My physical anthropology professor, the osteologist Hermann Helmuth, once told our class that we perspire for at least three different reasons, and as a result, produce at least three different and distinct formulations. There is sweating for cooling. This is the least interesting. There is the ‘cold sweat’ or the fear sweat. I suspect that women are not fond of this. If you’re nervous before a date you might want to think about doing something to make you unnervous. This is not how you want her to smell you coming. But then there is sweating to communicate desirability, sweating the pheromones. When managers communicate they are going to use existing plant more efficiently, they may switch to manager-speak and say we are going to “sweat the assets.” This is different but related.
When I was too young I fell hopelessly in love with a young woman who looked like she had been ripped out of a Calvin Klein advertisement. She was and is drop dead gorgeous. But it wasn’t just her looks that took me in. It was her olfactory non-strategy, which was always “clean and natural.” (Back then I switched between Polo and Chaps and Dakar Noir.) I inhaled her and it was good and pure. The smells were imprinted forevermore in my brain. She now lives on the other side of the world. Sniff sniff. But whenever I see her and I get a whiff, those troublesome little chemicals take me back to a place that is youthful, safe and optimistic. Puppy love on rewind. It’s intoxicating. And it makes me think there is something to this olfactory strategy business. DM
TRINITY COLLEGE’S ANNUAL book sale, typically held in October on location at Seeley Hall , 6 Hoskin Avenue, is a reason to love Toronto. Every year you can go there and purchase books once purchased by University of Toronto faculty because they were important books to read. These reads were what the smart people thought important just a few years ago. That makes me think that maybe I should know something about these books as well. I need not even have attended U of T, but can give myself nuggets of a university education just by showing up and buying a few used books for a few dollars. The variety on sale is beyond the ability of Chapters-Indigo or Barnes and Noble, in their Walmart-like warehouses, to duplicate. There is no Google-bot suggesting to you what web page you should look at.
Two books I have snagged at the sale–I don’t remember which year–are Erving Goffman’s Stigma: Notes on the Management of Spoiled Identity and Ashley Montagu’s The Elephant Man: A Study in Human Dignity.
The Elephant Man is not the first study of Joseph Carey Merrick; that was written by Frederick Treves, Merrick’s English physician. Treves began treating Merrick in 1884 at the London Hospital. His publication, also The Elephant Man, exists in part as Montagu’s second chapter. But Montagu’s book is much more. As a third party, the author not only wrote about Merrick, his life and condition, but about Treves’ life, and the relationship that developed between the two men. By “condition,” I mean to say that Merrick suffered at least as much from a psycho-social condition caused by his physical appearance, as he did from physical disorder itself.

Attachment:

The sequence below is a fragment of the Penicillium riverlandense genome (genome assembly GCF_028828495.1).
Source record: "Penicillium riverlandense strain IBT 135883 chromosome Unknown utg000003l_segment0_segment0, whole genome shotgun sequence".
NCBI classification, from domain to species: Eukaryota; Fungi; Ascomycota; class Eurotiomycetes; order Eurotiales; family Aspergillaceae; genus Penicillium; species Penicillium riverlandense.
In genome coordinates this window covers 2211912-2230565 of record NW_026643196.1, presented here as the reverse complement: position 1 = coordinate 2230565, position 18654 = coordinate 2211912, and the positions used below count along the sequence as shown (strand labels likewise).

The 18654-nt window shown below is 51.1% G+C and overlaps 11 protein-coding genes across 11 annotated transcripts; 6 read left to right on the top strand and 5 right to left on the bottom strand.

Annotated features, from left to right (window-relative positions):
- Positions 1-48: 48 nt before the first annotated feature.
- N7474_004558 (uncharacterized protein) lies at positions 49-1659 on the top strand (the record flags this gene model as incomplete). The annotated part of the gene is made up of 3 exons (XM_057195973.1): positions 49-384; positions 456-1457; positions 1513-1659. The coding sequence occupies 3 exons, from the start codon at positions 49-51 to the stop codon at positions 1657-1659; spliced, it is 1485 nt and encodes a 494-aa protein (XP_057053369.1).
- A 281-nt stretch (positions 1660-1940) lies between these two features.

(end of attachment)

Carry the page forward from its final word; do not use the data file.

What physical disorder Mr. Merrick possessed, by the way, is still under debate more than 150 years after his birth. Even the nature of the condition, whether it should be considered first a genetic problem, a neurological condition, a bone malformity or some combination thereof, continues to be contested. Montagu’s book did get something wrong, Merrick’s name. In The Elephant Man he is John Merrick, a mistake that appears to have been originally made by Treves in his early papers and then never corrected in later publications by Treves or Montagu.
Despite naming him “John” instead of his birth-given and regularly signed “Joseph,” Montagu’s book and Treves’ approach got a lot right. Treves saw Mr. Montagu first and foremost as a human being. And a bright human being. “I found Merrick…remarkably intelligent. He had learned to read and had become a most voracious reader,” said Treves. But the way society and even Merrick’s own family had treated him by succumbing to their own primal fears about his condition added a great deal to the child and young man’s burden. (Joseph Merrick died at twenty-seven years of age.) To counteract the burden that left Merrick haunted by people and anxious about self Treves believed it was “necessary that he should make the acquaintance of men and women who would treat him as a normal and intelligent young man and not as a monster of deformity.”